In a complete pigment paste formulation produced in accordance with the invention, the aqueous pigment dispersion comprises, a liquid basis, about 1% to 30% by weight and the binder comprises about 5% to 30% by weight; the balance being clear. In the alternative, if the clear is omitted, the balance comprises water, which in certain embodiments operates or functions as a clear. On a dry basis, about 5% to 50% of the pigment dispersion is pigment solids and 25% to 50% of the binder is latex solids with about 33% being the most typical amount. The balance is water in order to make the formulation on a wet basis.
The novel pigment print paste can be applied to textiles by a variety of known methods in the pigment printing industry, such as gravure printing (roller printing), rotary screen printing, flat bed screen printing (by hand or by machine), pad dyeing, coating with a roller or a knife, or by spraying with an airbrush. Modifications of the pigment print paste to adapt the suitablity for the various methods is well within the skill of one of ordinary skill in the art.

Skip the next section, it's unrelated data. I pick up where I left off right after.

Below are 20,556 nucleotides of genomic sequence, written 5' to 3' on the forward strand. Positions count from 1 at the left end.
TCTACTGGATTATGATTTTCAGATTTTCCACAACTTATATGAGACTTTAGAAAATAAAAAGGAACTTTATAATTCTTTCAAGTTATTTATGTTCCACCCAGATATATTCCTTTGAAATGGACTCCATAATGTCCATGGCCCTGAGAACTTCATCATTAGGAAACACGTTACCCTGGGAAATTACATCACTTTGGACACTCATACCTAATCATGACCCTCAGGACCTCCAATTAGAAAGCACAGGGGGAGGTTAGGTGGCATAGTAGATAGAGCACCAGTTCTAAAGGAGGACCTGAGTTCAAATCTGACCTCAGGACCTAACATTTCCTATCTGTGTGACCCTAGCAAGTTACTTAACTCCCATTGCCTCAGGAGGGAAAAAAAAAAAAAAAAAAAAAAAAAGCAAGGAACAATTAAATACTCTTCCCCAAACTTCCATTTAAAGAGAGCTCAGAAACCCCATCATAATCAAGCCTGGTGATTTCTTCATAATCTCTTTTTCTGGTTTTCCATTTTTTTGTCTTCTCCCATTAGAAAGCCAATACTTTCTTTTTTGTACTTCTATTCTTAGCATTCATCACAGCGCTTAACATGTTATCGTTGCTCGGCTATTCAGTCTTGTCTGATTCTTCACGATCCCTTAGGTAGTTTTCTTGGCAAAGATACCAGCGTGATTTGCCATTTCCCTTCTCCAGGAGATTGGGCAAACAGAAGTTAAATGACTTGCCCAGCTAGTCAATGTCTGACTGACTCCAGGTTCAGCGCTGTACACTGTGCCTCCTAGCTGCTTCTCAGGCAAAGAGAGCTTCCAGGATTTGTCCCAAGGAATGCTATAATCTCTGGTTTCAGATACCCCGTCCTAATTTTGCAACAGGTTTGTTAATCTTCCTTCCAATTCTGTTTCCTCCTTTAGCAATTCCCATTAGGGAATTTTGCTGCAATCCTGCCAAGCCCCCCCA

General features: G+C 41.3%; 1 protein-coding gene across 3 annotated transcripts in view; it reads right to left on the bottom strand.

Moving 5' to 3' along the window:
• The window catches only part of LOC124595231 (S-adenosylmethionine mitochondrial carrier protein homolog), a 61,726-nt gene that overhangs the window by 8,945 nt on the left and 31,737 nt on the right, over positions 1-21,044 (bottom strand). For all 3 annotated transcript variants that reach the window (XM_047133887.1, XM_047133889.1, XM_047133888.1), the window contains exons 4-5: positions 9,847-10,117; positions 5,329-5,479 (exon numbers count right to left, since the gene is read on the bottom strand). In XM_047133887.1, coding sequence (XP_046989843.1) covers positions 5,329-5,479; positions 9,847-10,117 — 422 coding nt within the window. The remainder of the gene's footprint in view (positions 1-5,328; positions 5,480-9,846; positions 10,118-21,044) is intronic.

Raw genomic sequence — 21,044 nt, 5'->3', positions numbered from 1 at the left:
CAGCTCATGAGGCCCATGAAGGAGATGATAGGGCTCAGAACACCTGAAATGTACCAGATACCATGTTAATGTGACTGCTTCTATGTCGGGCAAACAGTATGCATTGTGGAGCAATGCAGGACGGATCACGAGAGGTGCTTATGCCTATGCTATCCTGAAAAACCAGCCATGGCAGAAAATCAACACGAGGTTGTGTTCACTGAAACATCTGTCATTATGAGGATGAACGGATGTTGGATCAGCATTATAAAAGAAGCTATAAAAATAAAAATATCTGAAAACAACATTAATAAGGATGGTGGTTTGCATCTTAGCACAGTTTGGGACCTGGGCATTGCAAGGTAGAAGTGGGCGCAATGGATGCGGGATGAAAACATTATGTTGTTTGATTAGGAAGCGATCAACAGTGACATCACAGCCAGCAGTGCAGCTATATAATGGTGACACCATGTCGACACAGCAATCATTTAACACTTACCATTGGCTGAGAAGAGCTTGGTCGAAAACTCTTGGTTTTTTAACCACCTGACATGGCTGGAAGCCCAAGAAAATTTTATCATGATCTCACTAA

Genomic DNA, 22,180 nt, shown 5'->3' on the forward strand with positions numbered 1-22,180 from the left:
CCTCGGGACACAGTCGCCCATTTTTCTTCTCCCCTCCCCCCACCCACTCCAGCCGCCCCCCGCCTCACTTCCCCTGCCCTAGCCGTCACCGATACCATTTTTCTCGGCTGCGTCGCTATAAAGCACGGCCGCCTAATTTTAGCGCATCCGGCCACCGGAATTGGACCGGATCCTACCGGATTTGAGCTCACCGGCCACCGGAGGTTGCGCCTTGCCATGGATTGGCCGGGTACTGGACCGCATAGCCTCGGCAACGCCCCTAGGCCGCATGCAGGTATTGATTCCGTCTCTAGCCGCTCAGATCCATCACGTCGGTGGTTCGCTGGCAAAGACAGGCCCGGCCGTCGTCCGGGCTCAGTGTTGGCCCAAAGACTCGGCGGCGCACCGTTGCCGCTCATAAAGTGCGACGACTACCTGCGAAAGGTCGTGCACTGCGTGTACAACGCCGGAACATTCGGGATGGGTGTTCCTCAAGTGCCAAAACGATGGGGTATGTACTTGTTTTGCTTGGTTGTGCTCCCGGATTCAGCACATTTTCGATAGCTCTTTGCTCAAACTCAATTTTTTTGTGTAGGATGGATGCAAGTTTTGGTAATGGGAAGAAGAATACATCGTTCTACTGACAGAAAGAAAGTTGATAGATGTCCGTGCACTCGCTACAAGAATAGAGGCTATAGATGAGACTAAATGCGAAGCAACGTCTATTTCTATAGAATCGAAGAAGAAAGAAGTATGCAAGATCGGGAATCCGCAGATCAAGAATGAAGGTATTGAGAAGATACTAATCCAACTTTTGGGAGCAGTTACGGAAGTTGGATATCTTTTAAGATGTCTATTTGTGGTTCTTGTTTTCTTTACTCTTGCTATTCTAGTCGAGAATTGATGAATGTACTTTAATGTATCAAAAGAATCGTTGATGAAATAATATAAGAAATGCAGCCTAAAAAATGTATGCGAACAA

The printing paste of the instant invention has applicability to the pigment printing of all textile fabrics, yarns, and blends, whether woven, non-woven, or knitted, and whether natural, synthetic, or regenerated. Illustrative examples of textiles to which the novel printing paste can be advantageously applied can be cellulose acetate, acrylic, wool, fiberglass, cotton, jute, linen, polyester, polyamide, lastex, vinylidene dinitrile, silk, regenerated cellulose (Rayon), and olefins, such as ethylene or propylene.
Following application of the pigment print paste to a textile by one of the known techniques, the printed textile is then heated to a temperature in the range of 225° F. to 350° F. to permit cross-linking of the polysiloxane additive with functional groups in the binder or thickener, and perhaps with functional groups on the surface of the textile itself. Advantageously, such elevated temperature also drives off the aqueous solvent. The period of exposure to the elevated temperature is process-dependent; however, calculation of the period is within the skill of one of ordinary skill in the art. For gravure printing, an exposure ranging from 1 to 3 minutes has been found to be sufficient to produce the advantageous results of the instanct invention.